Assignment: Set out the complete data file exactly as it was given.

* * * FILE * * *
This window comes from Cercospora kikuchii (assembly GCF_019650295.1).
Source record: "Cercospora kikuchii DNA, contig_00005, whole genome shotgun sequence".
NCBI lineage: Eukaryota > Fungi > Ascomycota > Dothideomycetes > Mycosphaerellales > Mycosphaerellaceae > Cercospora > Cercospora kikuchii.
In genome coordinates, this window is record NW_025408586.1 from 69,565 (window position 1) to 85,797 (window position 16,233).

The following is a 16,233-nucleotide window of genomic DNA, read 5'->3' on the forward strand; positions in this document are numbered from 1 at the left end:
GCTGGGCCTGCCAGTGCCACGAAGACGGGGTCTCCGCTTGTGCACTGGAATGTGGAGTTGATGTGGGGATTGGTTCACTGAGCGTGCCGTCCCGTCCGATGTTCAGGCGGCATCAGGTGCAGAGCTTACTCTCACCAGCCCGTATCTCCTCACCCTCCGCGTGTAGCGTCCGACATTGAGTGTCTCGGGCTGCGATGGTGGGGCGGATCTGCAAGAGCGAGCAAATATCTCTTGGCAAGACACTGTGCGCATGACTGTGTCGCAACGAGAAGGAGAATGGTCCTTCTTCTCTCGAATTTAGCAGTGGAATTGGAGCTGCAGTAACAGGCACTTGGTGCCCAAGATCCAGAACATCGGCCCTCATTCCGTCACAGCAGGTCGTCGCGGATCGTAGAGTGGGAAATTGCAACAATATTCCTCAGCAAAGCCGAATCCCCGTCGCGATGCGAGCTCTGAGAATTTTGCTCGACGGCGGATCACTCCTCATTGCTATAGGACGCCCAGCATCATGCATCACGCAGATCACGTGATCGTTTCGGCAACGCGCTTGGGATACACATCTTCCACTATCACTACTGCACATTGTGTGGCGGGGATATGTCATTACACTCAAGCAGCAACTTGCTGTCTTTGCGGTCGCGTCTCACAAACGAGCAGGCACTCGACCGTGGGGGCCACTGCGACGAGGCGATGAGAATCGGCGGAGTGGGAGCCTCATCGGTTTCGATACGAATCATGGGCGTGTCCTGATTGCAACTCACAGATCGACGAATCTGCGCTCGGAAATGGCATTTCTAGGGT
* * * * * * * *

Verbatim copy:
This window comes from Cercospora kikuchii (assembly GCF_019650295.1).
Source record: "Cercospora kikuchii DNA, contig_00005, whole genome shotgun sequence".
NCBI lineage: Eukaryota > Fungi > Ascomycota > Dothideomycetes > Mycosphaerellales > Mycosphaerellaceae > Cercospora > Cercospora kikuchii.
In genome coordinates, this window is record NW_025408586.1 from 69,565 (window position 1) to 85,797 (window position 16,233).

The following is a 16,233-nucleotide window of genomic DNA, read 5'->3' on the forward strand; positions in this document are numbered from 1 at the left end:
GCTGGGCCTGCCAGTGCCACGAAGACGGGGTCTCCGCTTGTGCACTGGAATGTGGAGTTGATGTGGGGATTGGTTCACTGAGCGTGCCGTCCCGTCCGATGTTCAGGCGGCATCAGGTGCAGAGCTTACTCTCACCAGCCCGTATCTCCTCACCCTCCGCGTGTAGCGTCCGACATTGAGTGTCTCGGGCTGCGATGGTGGGGCGGATCTGCAAGAGCGAGCAAATATCTCTTGGCAAGACACTGTGCGCATGACTGTGTCGCAACGAGAAGGAGAATGGTCCTTCTTCTCTCGAATTTAGCAGTGGAATTGGAGCTGCAGTAACAGGCACTTGGTGCCCAAGATCCAGAACATCGGCCCTCATTCCGTCACAGCAGGTCGTCGCGGATCGTAGAGTGGGAAATTGCAACAATATTCCTCAGCAAAGCCGAATCCCCGTCGCGATGCGAGCTCTGAGAATTTTGCTCGACGGCGGATCACTCCTCATTGCTATAGGACGCCCAGCATCATGCATCACGCAGATCACGTGATCGTTTCGGCAACGCGCTTGGGATACACATCTTCCACTATCACTACTGCACATTGTGTGGCGGGGATATGTCATTACACTCAAGCAGCAACTTGCTGTCTTTGCGGTCGCGTCTCACAAACGAGCAGGCACTCGACCGTGGGGGCCACTGCGACGAGGCGATGAGAATCGGCGGAGTGGGAGCCTCATCGGTTTCGATACGAATCATGGGCGTGTCCTGATTGCAACTCACAGATCGACGAATCTGCGCTCGGAAATGGCATTTCTAGGGT